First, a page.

One of the main purposes of the social science study methods used by I/O psychologists is to allow the researcher to step back from any private feelings or biases to learn a specific matter objectively. To investigate the influence of music at workplace we compare methods of conducting the study and choose the appropriate one(Riggio, n.d.)
The first method is Experimental method which is most usually associated with research carried out in a laboratory, although it can also be used in a real work setting, in such situation it is known as a field experiment. The method is planned to give the examiner a very high degree of control over the study setting. In the experimental technique, the researcher systematically controls levels of one variable, known as the independent variable, and measures its result on another variable, referred to as the dependent variable. The dependent variable is the consequence variable or the actions that are of primary attention to the investigator(Riggio, n.d.)
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To conclude whether the manipulation of an independent variable gives any noteworthy transformation in a dependent variable, following the experimental method researchers compares the outcomes of two clusters of participants. One group, known as the experimental/treatment group, is subjected to the transform in the independent variable. The second one, called the control group, gets no change. Evaluating the dependent variable of the control group permits the investigator to rule out any normal variations that might have arose naturally in deficiency of the treatment(Aron,Coups,& Aron,2010)
Second one is Quasi experiments method here an investigator does not have the control over the condition required to carry out real experiment. As a result, a quasi-experiment is applied, which is a design that follows the experimental method but lacks features such as indiscriminate assignment of contributors to groups and manipulation of the self-governing variable.
Quasi-experiments are common in I/O psychology since of the difficulties in regulating extraneous variables and, often, the unit of examination is groups or organizations, rather than specific people (Aron,Coups,& Aron,2010)
Lastly we have the Correlational method, it looks at the connections between variables as they arise naturally. When the correlational technique is used, in contrast to the experimental method, there is no manipulation of variables by the researcher. A researcher measures two or more variables and then observes their statistical correlation to one another.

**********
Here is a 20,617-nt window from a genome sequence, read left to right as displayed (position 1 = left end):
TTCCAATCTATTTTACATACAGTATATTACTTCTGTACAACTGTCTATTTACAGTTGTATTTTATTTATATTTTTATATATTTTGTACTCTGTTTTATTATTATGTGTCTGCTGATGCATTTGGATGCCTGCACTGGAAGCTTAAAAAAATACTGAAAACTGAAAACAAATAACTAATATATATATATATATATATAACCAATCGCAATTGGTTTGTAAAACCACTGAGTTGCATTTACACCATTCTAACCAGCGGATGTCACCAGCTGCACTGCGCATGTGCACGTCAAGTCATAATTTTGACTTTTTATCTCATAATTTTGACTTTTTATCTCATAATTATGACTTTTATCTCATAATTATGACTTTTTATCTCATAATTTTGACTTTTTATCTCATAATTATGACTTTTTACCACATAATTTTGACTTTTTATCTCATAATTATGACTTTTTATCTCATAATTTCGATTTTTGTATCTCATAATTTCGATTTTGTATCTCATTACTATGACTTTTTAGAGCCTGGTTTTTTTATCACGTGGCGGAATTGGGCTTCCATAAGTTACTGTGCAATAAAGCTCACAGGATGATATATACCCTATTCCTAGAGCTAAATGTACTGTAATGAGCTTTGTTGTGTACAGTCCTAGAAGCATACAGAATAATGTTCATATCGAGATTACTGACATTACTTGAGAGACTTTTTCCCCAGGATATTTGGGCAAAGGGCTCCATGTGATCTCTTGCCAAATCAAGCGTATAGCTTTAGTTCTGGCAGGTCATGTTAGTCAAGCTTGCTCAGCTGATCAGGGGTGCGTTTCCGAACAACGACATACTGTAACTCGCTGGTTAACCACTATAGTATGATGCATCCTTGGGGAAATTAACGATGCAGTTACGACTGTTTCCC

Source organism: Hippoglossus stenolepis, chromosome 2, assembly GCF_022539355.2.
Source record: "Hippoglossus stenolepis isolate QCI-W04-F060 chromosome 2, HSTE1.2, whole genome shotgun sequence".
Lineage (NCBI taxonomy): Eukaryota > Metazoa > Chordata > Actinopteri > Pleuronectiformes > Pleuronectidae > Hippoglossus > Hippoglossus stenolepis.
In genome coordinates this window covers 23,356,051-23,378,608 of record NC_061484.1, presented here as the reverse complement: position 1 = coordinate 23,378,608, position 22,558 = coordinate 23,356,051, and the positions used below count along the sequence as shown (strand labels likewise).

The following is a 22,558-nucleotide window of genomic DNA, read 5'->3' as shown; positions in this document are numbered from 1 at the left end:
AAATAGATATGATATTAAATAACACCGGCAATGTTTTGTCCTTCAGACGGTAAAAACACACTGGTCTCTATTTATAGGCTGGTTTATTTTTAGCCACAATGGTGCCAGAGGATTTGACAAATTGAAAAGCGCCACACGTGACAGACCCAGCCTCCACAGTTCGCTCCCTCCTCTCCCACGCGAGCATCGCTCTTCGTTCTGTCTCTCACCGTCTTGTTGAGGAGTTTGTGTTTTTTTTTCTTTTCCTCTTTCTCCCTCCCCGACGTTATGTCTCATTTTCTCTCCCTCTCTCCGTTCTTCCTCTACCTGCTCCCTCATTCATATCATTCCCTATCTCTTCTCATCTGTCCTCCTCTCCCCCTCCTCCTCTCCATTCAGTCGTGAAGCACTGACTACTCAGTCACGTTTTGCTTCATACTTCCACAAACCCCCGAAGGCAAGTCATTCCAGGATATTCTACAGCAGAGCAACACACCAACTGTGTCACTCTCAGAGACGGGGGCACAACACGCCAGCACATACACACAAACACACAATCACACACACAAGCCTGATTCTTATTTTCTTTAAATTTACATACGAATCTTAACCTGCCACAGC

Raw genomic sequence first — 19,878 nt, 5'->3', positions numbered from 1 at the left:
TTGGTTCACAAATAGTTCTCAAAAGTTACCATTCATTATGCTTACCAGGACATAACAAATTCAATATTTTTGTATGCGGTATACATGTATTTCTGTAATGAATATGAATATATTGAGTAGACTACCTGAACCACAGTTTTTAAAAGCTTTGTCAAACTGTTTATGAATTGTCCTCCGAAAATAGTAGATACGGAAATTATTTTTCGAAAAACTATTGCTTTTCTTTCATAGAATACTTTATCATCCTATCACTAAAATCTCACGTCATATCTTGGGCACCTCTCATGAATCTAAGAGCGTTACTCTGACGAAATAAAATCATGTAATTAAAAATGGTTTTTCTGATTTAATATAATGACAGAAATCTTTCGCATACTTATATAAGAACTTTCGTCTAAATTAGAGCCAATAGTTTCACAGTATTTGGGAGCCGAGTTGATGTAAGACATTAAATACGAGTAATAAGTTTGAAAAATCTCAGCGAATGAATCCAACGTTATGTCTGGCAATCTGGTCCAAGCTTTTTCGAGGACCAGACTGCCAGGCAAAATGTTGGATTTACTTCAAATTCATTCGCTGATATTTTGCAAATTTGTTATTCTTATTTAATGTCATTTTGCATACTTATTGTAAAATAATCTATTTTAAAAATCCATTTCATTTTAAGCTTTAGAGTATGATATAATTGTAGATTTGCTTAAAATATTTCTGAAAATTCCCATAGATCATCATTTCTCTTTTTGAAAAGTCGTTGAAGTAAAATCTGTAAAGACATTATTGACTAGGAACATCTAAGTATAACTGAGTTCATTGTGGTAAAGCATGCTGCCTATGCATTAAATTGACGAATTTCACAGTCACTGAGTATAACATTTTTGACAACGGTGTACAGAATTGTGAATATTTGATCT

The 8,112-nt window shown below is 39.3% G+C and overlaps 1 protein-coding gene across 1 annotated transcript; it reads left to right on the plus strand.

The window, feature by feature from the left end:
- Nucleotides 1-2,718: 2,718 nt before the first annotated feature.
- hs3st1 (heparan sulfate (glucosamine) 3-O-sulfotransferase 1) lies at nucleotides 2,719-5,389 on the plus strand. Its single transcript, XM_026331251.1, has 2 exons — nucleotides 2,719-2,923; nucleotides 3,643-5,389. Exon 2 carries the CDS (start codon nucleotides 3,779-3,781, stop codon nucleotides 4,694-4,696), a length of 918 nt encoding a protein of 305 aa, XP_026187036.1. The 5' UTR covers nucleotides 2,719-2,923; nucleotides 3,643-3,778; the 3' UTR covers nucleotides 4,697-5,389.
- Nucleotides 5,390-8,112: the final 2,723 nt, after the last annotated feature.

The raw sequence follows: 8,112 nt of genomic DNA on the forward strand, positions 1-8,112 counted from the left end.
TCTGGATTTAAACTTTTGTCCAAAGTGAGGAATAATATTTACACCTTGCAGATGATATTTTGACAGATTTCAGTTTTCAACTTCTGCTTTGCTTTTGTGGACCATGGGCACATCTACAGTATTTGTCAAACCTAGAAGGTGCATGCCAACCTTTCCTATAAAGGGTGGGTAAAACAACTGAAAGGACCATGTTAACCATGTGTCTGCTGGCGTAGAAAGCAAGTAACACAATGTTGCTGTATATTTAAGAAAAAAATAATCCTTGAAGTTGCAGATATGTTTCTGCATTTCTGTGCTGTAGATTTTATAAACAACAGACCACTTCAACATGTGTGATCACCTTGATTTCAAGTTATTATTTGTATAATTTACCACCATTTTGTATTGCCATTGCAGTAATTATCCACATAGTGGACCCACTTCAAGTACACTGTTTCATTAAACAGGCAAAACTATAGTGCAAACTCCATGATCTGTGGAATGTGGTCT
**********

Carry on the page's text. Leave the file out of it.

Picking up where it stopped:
The fact that some types of melodies can stimulate parts of our brain that affect opinion and memory is captivating. There are so many firms that struggle with means to improve worker’s performance. Many people have wondered how integrating music into the work setting may positively influence employee performance. To study the impact of music at work place we need to choose suitable research design(Aron,Coups,& Aron,2010)
When selecting the research method the type of method selected are determined by the research situation and the control that the investigator has over the research venue. For instance, a researcher may decide that he or she will conduct a study of workers’ task performance by observing workers in the actual work setting during normal working hours, in order to make the setting as “natural” as possible(Rogelberg, S. ,2007).
In this study, the independent variable is whether the employees did or did not listen to music during work hours; the dependent variable would be the level of motivation and task performance. It is also conceivable to expand the experimental technique to include a number of different treatment groups for instance, different types of music programs and to relate the efficiency of these numerous treatments with one another and with a control group. Of course, the experimental design is not used only for equating treatment and control groups. Any variable that can be broken into distinct groups or levels can serve as an independent variable in an experimental design. For instance, we might examine music influence among male and female workers (Cozby, P. C., & Bates, S. C,2012).